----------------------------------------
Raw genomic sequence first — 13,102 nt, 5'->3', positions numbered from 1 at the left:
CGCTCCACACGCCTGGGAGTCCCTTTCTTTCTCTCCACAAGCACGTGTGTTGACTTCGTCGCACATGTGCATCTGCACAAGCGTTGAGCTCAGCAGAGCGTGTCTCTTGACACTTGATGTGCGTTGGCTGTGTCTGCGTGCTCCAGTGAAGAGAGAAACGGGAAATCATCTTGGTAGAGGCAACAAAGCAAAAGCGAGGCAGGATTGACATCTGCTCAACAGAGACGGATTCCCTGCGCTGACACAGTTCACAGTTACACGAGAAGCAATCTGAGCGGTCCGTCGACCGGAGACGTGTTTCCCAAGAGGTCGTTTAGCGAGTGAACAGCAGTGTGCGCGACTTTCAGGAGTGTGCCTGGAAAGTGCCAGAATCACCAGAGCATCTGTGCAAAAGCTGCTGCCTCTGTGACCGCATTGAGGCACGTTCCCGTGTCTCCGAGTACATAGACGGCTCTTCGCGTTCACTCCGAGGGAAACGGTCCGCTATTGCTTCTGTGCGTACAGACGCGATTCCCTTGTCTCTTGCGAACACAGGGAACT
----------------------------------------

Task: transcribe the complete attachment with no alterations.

Raw genomic sequence first — 13,102 nt, 5'->3', positions numbered from 1 at the left:
CGCTCCACACGCCTGGGAGTCCCTTTCTTTCTCTCCACAAGCACGTGTGTTGACTTCGTCGCACATGTGCATCTGCACAAGCGTTGAGCTCAGCAGAGCGTGTCTCTTGACACTTGATGTGCGTTGGCTGTGTCTGCGTGCTCCAGTGAAGAGAGAAACGGGAAATCATCTTGGTAGAGGCAACAAAGCAAAAGCGAGGCAGGATTGACATCTGCTCAACAGAGACGGATTCCCTGCGCTGACACAGTTCACAGTTACACGAGAAGCAATCTGAGCGGTCCGTCGACCGGAGACGTGTTTCCCAAGAGGTCGTTTAGCGAGTGAACAGCAGTGTGCGCGACTTTCAGGAGTGTGCCTGGAAAGTGCCAGAATCACCAGAGCATCTGTGCAAAAGCTGCTGCCTCTGTGACCGCATTGAGGCACGTTCCCGTGTCTCCGAGTACATAGACGGCTCTTCGCGTTCACTCCGAGGGAAACGGTCCGCTATTGCTTCTGTGCGTACAGACGCGATTCCCTTGTCTCTTGCGAACACAGGGAACT